Health and Wellbeing, mental health, Mindfulness, Personal Development, self care

Using mindfulness in times of difficulty

Many mindfulness practitioners will tell you the most challenging time to keep their mindfulness practice going is when the going gets tough.

When we are going through a difficult time it can be really hard to remember to breathe, to find the time to meditate and to remember all the teaching about letting go of thoughts non judgementally.


difficult times

Times of difficulty raise our adrenalin, they get our heart rate pumping and they prime us ready to put our fists up or run like hell. There’s a great little explanation about fight or flight in this video on how stress affects our brain (which will also make you want to practice mindfulness by the way when you see the affect stress has on it) .

So this is a time when most people who either try to live mindfully every day or practice mindfulness more formally through sitting in meditation will let their practices lapse a bit. This is common when you get sick, or if you have a bad time at work or at home. The first response is to deal with the issue, or worry about it, and put everything else on the back burner.

keep practicing!

If you can keep your practice going though, this can have a massive impact on how you relate to the stress in your life. For example – I had a stressful time recently which was prolonged for a long period of time, over a year if I fully look back. There were days I did not and felt I could not practice. However when I did meditate, or take a mindful walk, or recognise thoughts as thoughts and let them go non judgementally I felt so much better. When I stopped thinking and just concentrated on what I was doing I felt so different. More human. More alive.

Even if all you can do is sit and breathe for five minutes every day during a time of difficulty, then you are still being mindful, and that time you take for yourself can help reduce levels of stress, and also reduce the likelihood that you will suffer the long term effects such as depression, anxiety and poor physical health.

Tips for keeping your practice going

If you are finding it hard to be mindful daily, here’s a few tips on how to keep on being mindful and not losing the hard work you have put in.

  1. Gratitude Diary – A gratitude diary is a really good way to see beyond the every day stresses you’re going through to some of the deeper good things in your life. Some days it’s as much as you can do to think of three things that you’re grateful for, but on those days I am usually grateful for my health, my family and the fact I can get up, walk about, breathe and see. It’s quite a humbling exercise to do in that respect.
  2. Set reminders – If you want to meditate but stress in your life is causing you to forget to do so, set an alarm or a reminder on your phone. If you’re going through a really busy time, morning is often a good time to meditate. Remember 10 minutes is enough to feel the benefits of meditation, so set your alarm 10 minutes early and meditate in bed. Alternatively if you prefer to do it at lunchtime or later in the day, set a reminder on your phone and commit to it .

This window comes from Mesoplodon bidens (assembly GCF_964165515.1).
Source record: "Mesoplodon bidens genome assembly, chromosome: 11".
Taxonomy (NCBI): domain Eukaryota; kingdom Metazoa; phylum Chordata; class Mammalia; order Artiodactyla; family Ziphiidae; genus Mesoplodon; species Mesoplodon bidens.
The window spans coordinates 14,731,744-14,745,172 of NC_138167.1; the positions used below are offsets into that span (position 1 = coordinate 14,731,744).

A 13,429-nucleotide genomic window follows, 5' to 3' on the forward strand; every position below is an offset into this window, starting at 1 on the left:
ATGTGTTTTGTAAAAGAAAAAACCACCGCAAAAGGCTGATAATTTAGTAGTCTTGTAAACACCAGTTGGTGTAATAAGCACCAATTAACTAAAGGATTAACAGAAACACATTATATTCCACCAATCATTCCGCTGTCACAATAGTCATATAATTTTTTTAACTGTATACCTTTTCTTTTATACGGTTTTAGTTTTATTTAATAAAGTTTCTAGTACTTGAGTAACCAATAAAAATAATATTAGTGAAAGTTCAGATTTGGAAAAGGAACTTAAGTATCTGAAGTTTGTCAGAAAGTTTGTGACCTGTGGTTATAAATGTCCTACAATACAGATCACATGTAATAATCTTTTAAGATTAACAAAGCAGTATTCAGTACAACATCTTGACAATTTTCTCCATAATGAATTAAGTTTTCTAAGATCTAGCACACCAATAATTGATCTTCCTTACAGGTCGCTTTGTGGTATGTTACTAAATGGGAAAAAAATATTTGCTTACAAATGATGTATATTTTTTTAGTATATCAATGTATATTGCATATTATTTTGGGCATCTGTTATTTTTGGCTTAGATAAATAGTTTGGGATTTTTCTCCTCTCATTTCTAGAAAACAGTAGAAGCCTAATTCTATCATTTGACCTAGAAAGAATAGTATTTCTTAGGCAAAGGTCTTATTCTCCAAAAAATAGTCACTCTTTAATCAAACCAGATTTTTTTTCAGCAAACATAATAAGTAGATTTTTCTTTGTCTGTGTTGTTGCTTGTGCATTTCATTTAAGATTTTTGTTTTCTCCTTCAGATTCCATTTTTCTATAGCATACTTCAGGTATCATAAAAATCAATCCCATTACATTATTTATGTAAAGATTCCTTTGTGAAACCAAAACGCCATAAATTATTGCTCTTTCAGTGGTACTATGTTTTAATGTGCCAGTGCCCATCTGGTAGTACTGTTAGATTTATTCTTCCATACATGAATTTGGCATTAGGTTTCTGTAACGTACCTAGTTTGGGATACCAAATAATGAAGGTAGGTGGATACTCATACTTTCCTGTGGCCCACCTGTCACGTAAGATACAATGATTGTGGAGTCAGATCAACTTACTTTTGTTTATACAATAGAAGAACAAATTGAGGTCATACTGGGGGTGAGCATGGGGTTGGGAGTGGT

3. Give yourself some kindness – In times of difficulty we can often be really hard on ourselves, blaming ourselves for things going wrong or thinking that if we tried harder we could make things better. This is when self kindness comes in. Make sure that you pay particular attention to being kind to yourself – are you hearing an increase in negative self talk? Bring awareness to this, and make sure you aren’t letting a rambling stream of unconscious chatter on how crap you are go on inside your head. Notice it and if it’s particularly loud or frustrating, write down what your inner critic is saying and challenge it – is it truly fact?
  4. Stay small – if you want to keep living mindfully but it really is impractical to meditate, or to give yourself much of a self care routine, try bringing mindfulness to things you have to do.  When you wash up, really absorb yourself in the feel of the water on your hands, the way the suds look and feel, how you move your hands as you wash the dishes, pay attention to how it feels and what you can sense and you’re being mindful without doing anything extra. Same with something like brushing your teeth or taking a shower- you can do these mindfully too. It’s all about paying attention to the senses and being in the present, and letting thoughts go. So if you are experiencing the water running onto you in a shower, and then you hear a thought say ‘This is a terrible time’ , acknowledge that thought without judgement and then bring your focus back to feeling the water run onto your skin.

Hopefully by trying some of these ideas, you’ll be able to keep your mindfulness practices going,  or at least it won’t be so hard to get back into a really good routine once the difficulty passes (which it will).

Have you got any tips for how you keep your mindfulness practice going when times get hard?


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